Marietta Smith remembers a time when she didn't have to go downtown for anything. There was shopping at Morton's department store, Mel's hardware, Murdick's food and credit union, and weekend movies at the Tivoli. "It was prettier than downtown. It was like a paradise. We had everything," she said.

But the riots on the 14th Street corridor after the assassination of the Rev. Martin Luther King Jr. in 1968 took away much of the splendor of the Columbia Heights neighborhood, a community that was one of the city's largest commercial districts in the 1940s and 1950s.

Today, Columbia Heights is a myriad of homes, apartments and commercial areas, still bearing the bumps and bruises of its past, but struggling to rebuild and recoup a flavor that many of its residents remember.

Forest Hudson, 70, who bought her house at 1355 Meridian Place for $12,500 in 1954, recalls a time when she didn't have to lock her doors at night and people could afford to leave their chairs, flowers and belongings on the porch. Columbia Heights, she said, was like the Georgetown of today.

"From 14th and Monroe to 14th and Columbia, there was nothing but valuable stores," Hudson said. "If you didn't do anything but window shop, it was a pleasure to go out," even after dark, she said. But during the riots, stores were burned, houses deteriorated and "I felt like we had had a war, and I couldn't understand why," she added.

Now some of the mostly two- and three-story, turn-of-the-century row homes, which have been boarded for years, rest in the shadows of buildings that have been built or renovated and turned into luxury condominiums and apartments. And a block away from dilapidated stores and an empty lot lies Columbia Heights Village, a modern apartment building for singles. They all reflect the double-edged character of Columbia Heights, an area that is both old and new, suffering and thriving.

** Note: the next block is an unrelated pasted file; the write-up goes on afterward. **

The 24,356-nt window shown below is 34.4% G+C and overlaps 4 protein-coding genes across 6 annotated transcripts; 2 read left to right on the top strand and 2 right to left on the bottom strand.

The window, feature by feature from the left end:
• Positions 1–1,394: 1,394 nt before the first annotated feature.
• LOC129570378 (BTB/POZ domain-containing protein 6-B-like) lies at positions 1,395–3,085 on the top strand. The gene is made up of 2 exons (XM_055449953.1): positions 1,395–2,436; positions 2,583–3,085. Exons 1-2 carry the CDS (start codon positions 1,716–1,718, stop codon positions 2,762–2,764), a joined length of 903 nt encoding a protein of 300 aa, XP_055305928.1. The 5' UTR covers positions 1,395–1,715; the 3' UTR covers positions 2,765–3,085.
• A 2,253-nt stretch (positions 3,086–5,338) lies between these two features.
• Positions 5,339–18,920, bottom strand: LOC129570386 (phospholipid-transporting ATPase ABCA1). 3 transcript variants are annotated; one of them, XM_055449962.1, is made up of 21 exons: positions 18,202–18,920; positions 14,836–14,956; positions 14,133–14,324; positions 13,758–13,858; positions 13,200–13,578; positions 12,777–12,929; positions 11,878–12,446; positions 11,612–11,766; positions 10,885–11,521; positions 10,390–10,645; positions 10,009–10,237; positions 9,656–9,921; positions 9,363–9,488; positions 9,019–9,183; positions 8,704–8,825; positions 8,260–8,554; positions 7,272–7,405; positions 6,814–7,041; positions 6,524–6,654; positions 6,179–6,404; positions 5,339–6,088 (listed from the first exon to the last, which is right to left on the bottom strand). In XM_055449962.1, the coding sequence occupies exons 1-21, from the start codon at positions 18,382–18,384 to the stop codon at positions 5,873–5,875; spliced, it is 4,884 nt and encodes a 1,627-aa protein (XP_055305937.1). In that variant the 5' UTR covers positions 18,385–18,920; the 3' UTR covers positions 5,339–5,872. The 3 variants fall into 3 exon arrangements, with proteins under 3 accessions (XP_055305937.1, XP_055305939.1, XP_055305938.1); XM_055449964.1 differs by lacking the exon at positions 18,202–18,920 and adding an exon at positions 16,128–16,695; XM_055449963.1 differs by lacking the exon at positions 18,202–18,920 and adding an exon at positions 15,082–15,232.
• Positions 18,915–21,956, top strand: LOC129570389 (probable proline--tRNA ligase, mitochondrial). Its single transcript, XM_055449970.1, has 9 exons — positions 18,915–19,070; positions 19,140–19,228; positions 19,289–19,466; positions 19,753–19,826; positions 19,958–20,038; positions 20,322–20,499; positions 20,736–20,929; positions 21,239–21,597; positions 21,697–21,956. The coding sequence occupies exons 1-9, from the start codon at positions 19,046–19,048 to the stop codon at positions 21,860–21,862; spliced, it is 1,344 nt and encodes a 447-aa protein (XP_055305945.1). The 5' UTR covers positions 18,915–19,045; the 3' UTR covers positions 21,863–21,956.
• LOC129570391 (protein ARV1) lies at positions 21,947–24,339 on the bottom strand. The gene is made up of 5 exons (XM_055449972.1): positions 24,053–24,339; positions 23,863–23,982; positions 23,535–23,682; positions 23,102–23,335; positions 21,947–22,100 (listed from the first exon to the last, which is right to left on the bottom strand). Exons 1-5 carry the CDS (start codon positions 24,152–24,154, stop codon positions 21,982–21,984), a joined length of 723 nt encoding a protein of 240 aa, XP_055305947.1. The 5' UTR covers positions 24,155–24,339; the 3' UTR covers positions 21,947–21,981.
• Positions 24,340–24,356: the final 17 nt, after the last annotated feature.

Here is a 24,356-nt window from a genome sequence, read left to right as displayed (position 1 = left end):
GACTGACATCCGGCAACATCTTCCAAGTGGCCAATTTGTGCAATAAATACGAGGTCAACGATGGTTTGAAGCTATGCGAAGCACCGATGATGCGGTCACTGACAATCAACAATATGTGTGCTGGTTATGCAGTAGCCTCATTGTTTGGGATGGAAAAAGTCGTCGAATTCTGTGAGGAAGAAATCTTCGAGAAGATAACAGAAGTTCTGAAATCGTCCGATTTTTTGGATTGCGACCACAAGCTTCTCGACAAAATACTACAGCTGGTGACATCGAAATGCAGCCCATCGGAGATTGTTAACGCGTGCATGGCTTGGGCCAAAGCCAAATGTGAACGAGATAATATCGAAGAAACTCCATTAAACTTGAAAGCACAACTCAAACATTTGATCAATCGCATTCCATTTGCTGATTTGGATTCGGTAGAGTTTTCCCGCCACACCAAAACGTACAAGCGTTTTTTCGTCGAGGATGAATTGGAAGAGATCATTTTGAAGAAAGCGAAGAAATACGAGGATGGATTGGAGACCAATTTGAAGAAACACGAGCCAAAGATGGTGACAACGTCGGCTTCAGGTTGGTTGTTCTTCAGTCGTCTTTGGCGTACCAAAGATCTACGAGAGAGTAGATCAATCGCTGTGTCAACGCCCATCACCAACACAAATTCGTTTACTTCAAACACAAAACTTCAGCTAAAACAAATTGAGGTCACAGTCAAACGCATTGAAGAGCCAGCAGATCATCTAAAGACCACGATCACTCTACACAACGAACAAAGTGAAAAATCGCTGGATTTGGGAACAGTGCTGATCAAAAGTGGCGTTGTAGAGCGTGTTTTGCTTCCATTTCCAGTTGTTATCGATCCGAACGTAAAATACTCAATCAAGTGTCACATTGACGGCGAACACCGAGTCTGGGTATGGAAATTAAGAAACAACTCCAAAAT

Its people are just as diverse. A predominantly white community in the early 1950s, it is now a melting pot for blacks, whites and those of oriental and Hispanic descent. Smith, who has been an ANC commissioner representing the area for 10 years and a community activist since 1957, said that in the past two years the area has seen marked growth in Hispanic residents, most of whom have migrated from nearby Mount Pleasant and Adams Morgan. Relationships among the various ethnic groups are peaceful and pleasant, she said, because "we're here for one common goal and that is to live and let live."

Smith said the 13,275 residents in the Columbia Heights community are like a cohesive family. "We all stick together," she said. Several blocks have groups that meet to discuss various concerns and neighborhood crime-watch groups that provide surveillance around the clock. There are also tenant councils and neighborhood planning councils. She said older residents take pride in the community, younger people less so. "Hanging" on the corner is a favorite pasttime for the younger set and drugs are a serious problem in the area, she said.

Nonetheless, Olalee Williams, one of the first residents of the new Columbia Heights Village and now property manager of the building, said the community is getting better. "It's improving even though there is a drug problem here. There's not as much destruction here. People are taking a chance building buildings here. It's more community oriented. It's like a togetherness here, an unsaid bond between us."